The Port­laoise re­sponse has been to win two ti­tles. The club game is be­gin­ning to mir­ror the county scene in a more fluid turnover of play­ers. McNulty feels that get­ting the team bal­ance right is crit­i­cal. A team has to have what he refers to as its “lo­co­mo­tive play­ers”: the co­hort in their prime. Each year, they try to have one or two play­ers com­ing out of the ju­ve­nile set-up.

This year, Barry Saun­ders was the big suc­cess. They brought him into the se­nior squad last year as a red-shirt: they’d no in­ten­tion of play­ing him but wanted him to get used to train­ing and play­ing at adult level. He broke into the team on merit this sea­son. At the other end of the spec­trum, McNulty in­stances Ricky Ma­her, who scored Port­laoise’s two goals in the se­nior fi­nal vic­tory against O’Dempsey’s and fin­ished as man of the match. McNulty has a vivid rec­ol­lec­tion of Ma­her’s first year with the team in 2009 when he was just 18. The team had been in mur­der­ous form in Le­in­ster, crush­ing all com­ers on their way to the pro­vin­cial ti­tle.

Full-for­ward line

But for Ma­her, it never re­ally hap­pened. Through form and in­jury, he never fully nailed down a start­ing place. His ap­pli­ca­tion didn’t al­ways bal­ance with his tal­ent. This year, Bruno McCor­mack was in­jured and a gap opened in the full-for­ward line. Ma­her, as cap­tain Paul Cahillane de­tailed af­ter the fi­nal, “is 10 years try­ing to break into that team. He gets a sniff of it this year and changes his life to­tally off the field. I’ve never seen a man work as hard as he has this year.” For McNulty, coach­ing Ma­her to reach that level is one of the con­so­la­tions of no longer play­ing.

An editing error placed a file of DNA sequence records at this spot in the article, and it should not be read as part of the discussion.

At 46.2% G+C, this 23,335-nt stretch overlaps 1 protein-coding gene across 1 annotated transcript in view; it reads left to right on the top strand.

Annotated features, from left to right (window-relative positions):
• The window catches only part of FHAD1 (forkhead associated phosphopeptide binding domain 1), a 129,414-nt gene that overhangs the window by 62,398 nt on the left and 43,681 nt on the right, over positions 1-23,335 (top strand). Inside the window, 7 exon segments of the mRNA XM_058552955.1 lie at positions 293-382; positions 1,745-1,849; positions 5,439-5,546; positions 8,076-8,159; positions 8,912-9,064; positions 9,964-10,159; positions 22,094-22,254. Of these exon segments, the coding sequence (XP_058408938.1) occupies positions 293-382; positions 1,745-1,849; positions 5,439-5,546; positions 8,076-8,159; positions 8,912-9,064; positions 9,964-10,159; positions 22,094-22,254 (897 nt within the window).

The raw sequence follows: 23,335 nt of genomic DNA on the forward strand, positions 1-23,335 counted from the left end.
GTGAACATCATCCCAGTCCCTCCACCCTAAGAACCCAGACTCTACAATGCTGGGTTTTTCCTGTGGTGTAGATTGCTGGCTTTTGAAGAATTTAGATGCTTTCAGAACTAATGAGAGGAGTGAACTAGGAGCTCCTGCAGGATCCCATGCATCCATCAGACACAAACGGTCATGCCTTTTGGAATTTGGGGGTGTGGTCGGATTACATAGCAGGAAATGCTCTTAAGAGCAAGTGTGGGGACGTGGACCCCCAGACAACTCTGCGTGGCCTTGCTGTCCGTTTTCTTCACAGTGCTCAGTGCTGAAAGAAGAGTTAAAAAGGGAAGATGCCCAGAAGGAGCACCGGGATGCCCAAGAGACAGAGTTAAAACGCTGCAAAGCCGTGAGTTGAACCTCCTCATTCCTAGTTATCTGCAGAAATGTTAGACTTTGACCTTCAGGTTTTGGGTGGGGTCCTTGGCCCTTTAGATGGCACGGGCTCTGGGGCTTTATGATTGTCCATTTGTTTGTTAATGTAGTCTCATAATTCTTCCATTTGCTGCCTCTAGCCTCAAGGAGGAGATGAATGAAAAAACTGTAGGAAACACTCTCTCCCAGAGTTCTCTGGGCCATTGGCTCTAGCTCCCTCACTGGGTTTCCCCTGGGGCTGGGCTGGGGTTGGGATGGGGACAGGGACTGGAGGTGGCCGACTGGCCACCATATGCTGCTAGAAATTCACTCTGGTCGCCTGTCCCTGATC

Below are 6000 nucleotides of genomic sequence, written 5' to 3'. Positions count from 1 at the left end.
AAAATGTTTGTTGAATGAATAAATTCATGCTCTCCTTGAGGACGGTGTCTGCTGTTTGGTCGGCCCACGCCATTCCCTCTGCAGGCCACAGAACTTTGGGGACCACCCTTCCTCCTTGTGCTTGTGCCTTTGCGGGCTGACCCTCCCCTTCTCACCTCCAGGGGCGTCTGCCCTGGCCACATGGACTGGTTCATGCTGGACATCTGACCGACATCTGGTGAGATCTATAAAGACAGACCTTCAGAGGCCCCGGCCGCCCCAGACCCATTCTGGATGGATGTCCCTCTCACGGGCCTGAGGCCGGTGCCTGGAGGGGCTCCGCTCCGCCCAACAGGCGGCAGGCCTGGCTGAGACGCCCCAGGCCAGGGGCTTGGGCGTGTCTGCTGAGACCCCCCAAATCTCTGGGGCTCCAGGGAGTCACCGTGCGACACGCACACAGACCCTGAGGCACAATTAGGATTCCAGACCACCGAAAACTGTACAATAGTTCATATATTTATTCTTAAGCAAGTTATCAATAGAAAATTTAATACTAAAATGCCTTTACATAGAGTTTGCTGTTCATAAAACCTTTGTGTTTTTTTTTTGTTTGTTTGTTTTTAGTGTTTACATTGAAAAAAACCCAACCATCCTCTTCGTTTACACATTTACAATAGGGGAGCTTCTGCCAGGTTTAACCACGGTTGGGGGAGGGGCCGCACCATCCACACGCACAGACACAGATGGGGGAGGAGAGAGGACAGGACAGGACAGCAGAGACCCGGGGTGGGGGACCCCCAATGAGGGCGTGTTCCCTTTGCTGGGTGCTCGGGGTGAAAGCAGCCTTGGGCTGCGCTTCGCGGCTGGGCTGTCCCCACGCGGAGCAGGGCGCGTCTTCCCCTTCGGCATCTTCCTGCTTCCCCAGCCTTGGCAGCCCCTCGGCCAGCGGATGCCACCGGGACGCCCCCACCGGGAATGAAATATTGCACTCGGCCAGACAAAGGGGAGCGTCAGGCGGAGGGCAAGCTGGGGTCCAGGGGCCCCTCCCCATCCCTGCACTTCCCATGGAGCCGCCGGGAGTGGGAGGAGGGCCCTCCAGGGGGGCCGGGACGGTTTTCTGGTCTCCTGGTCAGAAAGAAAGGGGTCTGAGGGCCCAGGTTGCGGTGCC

In or­der to win in Par­nell Park, Port­laoise will have to de­liver a spe­cial per­for­mance. McNulty has pub­licly em­braced the idea of play­ing in Don­ny­car­ney. He is en­thu­si­as­tic about the play­ing games at this time of year, ir­re­spec­tive of the some­times wild con­di­tions: one of his favourite days with the club was a Le­in­ster derby game against Of­faly cham­pi­ons Clara, a fix­ture orig­i­nally aban­doned be­cause of fog and com­pleted six days later dur­ing “the tail end of a hur­ri­cane”. It felt like they were the only peo­ple out of doors that day.

A cav­al­cade of buses will travel to Dublin. Port­laoise is a grow­ing town: the club’s dom­i­nance has led to calls for the for­ma­tion of a se­cond club in the town. “We have one club,” McNulty says. “We are a very proud club and we don’t have the big­gest sup­port be­cause there is such a big draw to­wards other sports in the town. But the sup­port­ers we do have are diehard and they are great when we are on the road – and we get great sup­port from Laois in gen­eral.”

My name came up and it was brought to me. I took a step back and I thought, yeah. This is prob­a­bly the right choice and time

PHO­TO­GRAPHS: INPHO

Port­laoise’s Brian McCor­mack bat­tles for pos­ses­sion with Liam Healy of Moore­field dur­ing the Le­in­ster quar­ter-fi­nal at St Con­leth’s Park, New­bridge, Co Kil­dare; Port­laoise man­ager Malachy McNulty.